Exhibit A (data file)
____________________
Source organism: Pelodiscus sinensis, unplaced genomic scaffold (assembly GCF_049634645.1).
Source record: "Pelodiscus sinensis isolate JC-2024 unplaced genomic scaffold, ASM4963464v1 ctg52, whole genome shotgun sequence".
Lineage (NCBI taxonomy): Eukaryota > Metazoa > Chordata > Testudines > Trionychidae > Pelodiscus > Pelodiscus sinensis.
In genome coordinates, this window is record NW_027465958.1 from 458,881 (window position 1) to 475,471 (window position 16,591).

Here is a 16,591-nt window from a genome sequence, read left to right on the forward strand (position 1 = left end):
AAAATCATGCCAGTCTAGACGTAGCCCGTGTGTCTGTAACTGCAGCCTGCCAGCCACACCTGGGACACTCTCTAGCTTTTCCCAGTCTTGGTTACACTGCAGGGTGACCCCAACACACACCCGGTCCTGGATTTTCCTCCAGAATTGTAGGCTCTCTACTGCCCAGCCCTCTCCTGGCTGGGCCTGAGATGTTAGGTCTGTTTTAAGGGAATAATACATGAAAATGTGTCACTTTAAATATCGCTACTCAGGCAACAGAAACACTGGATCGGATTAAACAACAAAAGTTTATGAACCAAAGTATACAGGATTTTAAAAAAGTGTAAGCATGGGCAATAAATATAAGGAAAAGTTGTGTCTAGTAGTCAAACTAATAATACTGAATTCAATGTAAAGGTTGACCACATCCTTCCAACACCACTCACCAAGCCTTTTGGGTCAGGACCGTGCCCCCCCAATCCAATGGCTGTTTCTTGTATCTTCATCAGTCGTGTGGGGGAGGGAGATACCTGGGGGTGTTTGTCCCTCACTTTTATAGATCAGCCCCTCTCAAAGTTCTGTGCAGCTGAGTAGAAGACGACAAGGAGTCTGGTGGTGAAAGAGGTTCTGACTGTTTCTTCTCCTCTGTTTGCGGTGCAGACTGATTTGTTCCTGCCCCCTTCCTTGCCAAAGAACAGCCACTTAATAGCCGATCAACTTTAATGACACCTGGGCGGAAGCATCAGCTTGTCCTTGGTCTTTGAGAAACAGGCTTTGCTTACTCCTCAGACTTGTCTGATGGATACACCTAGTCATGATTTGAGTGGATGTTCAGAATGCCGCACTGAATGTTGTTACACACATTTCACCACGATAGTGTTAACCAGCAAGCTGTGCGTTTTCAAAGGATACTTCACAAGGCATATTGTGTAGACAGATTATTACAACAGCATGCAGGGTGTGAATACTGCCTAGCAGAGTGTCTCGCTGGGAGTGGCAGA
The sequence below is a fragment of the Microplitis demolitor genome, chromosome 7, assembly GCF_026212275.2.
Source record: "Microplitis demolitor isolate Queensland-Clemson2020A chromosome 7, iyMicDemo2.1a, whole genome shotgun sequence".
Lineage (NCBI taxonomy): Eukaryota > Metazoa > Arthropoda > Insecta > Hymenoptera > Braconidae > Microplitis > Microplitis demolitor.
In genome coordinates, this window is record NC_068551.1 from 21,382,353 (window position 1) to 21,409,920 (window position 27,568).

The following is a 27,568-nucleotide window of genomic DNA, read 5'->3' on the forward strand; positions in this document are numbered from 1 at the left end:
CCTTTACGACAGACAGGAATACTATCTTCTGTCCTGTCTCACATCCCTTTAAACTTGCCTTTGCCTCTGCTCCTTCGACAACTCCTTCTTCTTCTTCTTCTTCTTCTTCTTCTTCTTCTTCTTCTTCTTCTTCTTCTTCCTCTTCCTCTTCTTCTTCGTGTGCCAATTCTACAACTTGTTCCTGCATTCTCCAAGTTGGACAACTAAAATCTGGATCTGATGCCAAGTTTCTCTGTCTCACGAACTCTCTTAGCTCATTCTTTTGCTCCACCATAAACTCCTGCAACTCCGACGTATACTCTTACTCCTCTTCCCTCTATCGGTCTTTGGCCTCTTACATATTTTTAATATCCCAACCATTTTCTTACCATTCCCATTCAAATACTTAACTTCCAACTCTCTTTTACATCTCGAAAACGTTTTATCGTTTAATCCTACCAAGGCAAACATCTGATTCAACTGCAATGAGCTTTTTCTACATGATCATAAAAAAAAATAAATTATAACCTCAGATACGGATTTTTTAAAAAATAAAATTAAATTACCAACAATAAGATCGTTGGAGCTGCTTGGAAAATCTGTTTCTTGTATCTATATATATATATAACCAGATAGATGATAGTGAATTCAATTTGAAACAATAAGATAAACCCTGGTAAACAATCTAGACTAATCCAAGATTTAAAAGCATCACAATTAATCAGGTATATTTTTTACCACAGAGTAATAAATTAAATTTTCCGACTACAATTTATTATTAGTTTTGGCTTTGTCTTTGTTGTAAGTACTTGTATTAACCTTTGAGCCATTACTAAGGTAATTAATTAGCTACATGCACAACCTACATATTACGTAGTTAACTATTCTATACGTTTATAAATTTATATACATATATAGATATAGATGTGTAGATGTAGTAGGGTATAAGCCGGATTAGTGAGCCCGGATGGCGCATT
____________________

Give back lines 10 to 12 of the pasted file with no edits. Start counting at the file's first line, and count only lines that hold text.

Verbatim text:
In genome coordinates, this window is record NC_068551.1 from 21,382,353 (window position 1) to 21,409,920 (window position 27,568).

The following is a 27,568-nucleotide window of genomic DNA, read 5'->3' on the forward strand; positions in this document are numbered from 1 at the left end:
CCTTTACGACAGACAGGAATACTATCTTCTGTCCTGTCTCACATCCCTTTAAACTTGCCTTTGCCTCTGCTCCTTCGACAACTCCTTCTTCTTCTTCTTCTTCTTCTTCTTCTTCTTCTTCTTCTTCTTCTTCTTCTTCCTCTTCCTCTTCTTCTTCGTGTGCCAATTCTACAACTTGTTCCTGCATTCTCCAAGTTGGACAACTAAAATCTGGATCTGATGCCAAGTTTCTCTGTCTCACGAACTCTCTTAGCTCATTCTTTTGCTCCACCATAAACTCCTGCAACTCCGACGTATACTCTTACTCCTCTTCCCTCTATCGGTCTTTGGCCTCTTACATATTTTTAATATCCCAACCATTTTCTTACCATTCCCATTCAAATACTTAACTTCCAACTCTCTTTTACATCTCGAAAACGTTTTATCGTTTAATCCTACCAAGGCAAACATCTGATTCAACTGCAATGAGCTTTTTCTACATGATCATAAAAAAAAATAAATTATAACCTCAGATACGGATTTTTTAAAAAATAAAATTAAATTACCAACAATAAGATCGTTGGAGCTGCTTGGAAAATCTGTTTCTTGTATCTATATATATATATAACCAGATAGATGATAGTGAATTCAATTTGAAACAATAAGATAAACCCTGGTAAACAATCTAGACTAATCCAAGATTTAAAAGCATCACAATTAATCAGGTATATTTTTTACCACAGAGTAATAAATTAAATTTTCCGACTACAATTTATTATTAGTTTTGGCTTTGTCTTTGTTGTAAGTACTTGTATTAACCTTTGAGCCATTACTAAGGTAATTAATTAGCTACATGCACAACCTACATATTACGTAGTTAACTATTCTATACGTTTATAAATTTATATACATATATAGATATAGATGTGTAGATGTAGTAGGGTATAAGCCGGATTAGTGAGCCCGGATGGCGCATT